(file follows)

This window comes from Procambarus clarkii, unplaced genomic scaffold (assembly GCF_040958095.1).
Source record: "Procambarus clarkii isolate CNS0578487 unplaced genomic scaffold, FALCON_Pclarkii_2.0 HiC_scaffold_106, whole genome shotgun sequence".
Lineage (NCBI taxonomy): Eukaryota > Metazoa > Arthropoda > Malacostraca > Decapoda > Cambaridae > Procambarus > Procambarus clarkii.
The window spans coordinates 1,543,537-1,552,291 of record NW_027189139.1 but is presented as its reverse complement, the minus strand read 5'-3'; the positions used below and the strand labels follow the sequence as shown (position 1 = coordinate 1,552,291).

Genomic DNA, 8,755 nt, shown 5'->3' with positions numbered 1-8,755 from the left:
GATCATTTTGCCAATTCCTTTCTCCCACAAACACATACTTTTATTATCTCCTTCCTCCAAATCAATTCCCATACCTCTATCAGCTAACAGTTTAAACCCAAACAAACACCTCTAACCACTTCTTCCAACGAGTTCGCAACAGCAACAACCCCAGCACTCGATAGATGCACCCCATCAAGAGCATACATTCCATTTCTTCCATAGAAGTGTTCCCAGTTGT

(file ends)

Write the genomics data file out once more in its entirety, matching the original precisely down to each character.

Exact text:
This window comes from Procambarus clarkii, unplaced genomic scaffold (assembly GCF_040958095.1).
Source record: "Procambarus clarkii isolate CNS0578487 unplaced genomic scaffold, FALCON_Pclarkii_2.0 HiC_scaffold_106, whole genome shotgun sequence".
Lineage (NCBI taxonomy): Eukaryota > Metazoa > Arthropoda > Malacostraca > Decapoda > Cambaridae > Procambarus > Procambarus clarkii.
The window spans coordinates 1,543,537-1,552,291 of record NW_027189139.1 but is presented as its reverse complement, the minus strand read 5'-3'; the positions used below and the strand labels follow the sequence as shown (position 1 = coordinate 1,552,291).

Genomic DNA, 8,755 nt, shown 5'->3' with positions numbered 1-8,755 from the left:
GATCATTTTGCCAATTCCTTTCTCCCACAAACACATACTTTTATTATCTCCTTCCTCCAAATCAATTCCCATACCTCTATCAGCTAACAGTTTAAACCCAAACAAACACCTCTAACCACTTCTTCCAACGAGTTCGCAACAGCAACAACCCCAGCACTCGATAGATGCACCCCATCAAGAGCATACATTCCATTTCTTCCATAGAAGTGTTCCCAGTTGT